1. Empower managers to build closer emotional connections with their direct reports

Giving managers adequate training to build strong relationships with their direct reports, built on trust, will enable managers to spot the signs of disengagement and act on them early. Compassionate leadership is vital in building loyal and productive workforces, so manager training is the first line of defence against the issue of learned helplessness.

  1. Set clear and measurable objectives 

Clearly defining expectations and setting SMART (specific, measurable, achievable, relevant and time-bound) objectives means employees understand their responsibilities and the contribution they are making to the business. This also enables poor performance to be addressed quickly, keeping everyone accountable for doing their best work. 

Regularly providing constructive feedback and recognising staff contributions and accomplishments is key to improving employee experiences and motivation. But being open and direct about underperformance is equally important to avoid issues escalating into problems. 

  1. Reduce the fear of failure

Fear of failure is natural but, to turn the tide on increasing instances of learned helplessness in the workplace, positively managing failure and empowering employees to take measured risks is crucial for building resilience. No matter what roles we do, it’s likely that we will face failure many times within our careers, so building environments that support people when they fail and encourage continuous improvement is important.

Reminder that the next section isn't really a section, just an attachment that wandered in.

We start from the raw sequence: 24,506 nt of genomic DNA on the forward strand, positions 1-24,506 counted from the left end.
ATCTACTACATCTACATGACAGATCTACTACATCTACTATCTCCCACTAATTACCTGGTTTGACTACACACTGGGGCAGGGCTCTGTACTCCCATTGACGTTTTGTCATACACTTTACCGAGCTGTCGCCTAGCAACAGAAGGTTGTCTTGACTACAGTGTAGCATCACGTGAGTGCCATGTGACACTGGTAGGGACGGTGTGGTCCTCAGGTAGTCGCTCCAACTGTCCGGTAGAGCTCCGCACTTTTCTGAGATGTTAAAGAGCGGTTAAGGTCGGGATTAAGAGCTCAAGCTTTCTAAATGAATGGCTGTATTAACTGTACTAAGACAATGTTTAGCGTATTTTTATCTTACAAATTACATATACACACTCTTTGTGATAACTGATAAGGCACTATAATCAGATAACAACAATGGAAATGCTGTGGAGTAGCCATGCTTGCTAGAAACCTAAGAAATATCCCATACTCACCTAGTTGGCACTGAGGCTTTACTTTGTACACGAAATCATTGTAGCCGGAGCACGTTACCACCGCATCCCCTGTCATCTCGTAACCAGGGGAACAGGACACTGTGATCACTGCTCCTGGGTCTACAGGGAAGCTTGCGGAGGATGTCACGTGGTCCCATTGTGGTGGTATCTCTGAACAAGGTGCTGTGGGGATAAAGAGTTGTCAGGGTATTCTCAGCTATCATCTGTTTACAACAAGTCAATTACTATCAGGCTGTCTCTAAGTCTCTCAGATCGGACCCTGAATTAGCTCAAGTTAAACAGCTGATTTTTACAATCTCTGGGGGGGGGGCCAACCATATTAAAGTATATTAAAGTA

1. Offer mental health support

Employees are under ever increasing pressure, so providing the right mental health resources and support programmes is essential to reduce instances of overwhelm that can be a cause of learned helplessness. Investment in mental health first aider training in the workplace is an outward indication to employees that you value their mental wellbeing.  

  1. Proactively address poor culture

Whether it’s bullying or a lack of inclusion and equality, proactively addressing issues that impact employee experiences is vital. EDI initiatives are an important step in improving employee engagement and providing a psychologically safe workplace environment where people can thrive.  

Listening to employees’ perspectives and experiences and acting on issues will help to create a stronger sense of connection between employees and the business. Not only will this create a more open culture, but it ensures employees can trust that their concerns and worries are being heard and addressed, helping to reduce the likelihood of feelings of helplessness. 

Leaders cannot ignore the impact of employee wellbeing on performance and so need to take an employee-centric approach to their engagement, inclusion and wellbeing strategies. Focusing on employee experiences ultimately contributes to the long-term success and sustainability of the business.

Pat Ashworth is director of learning solutions at AdviserPlus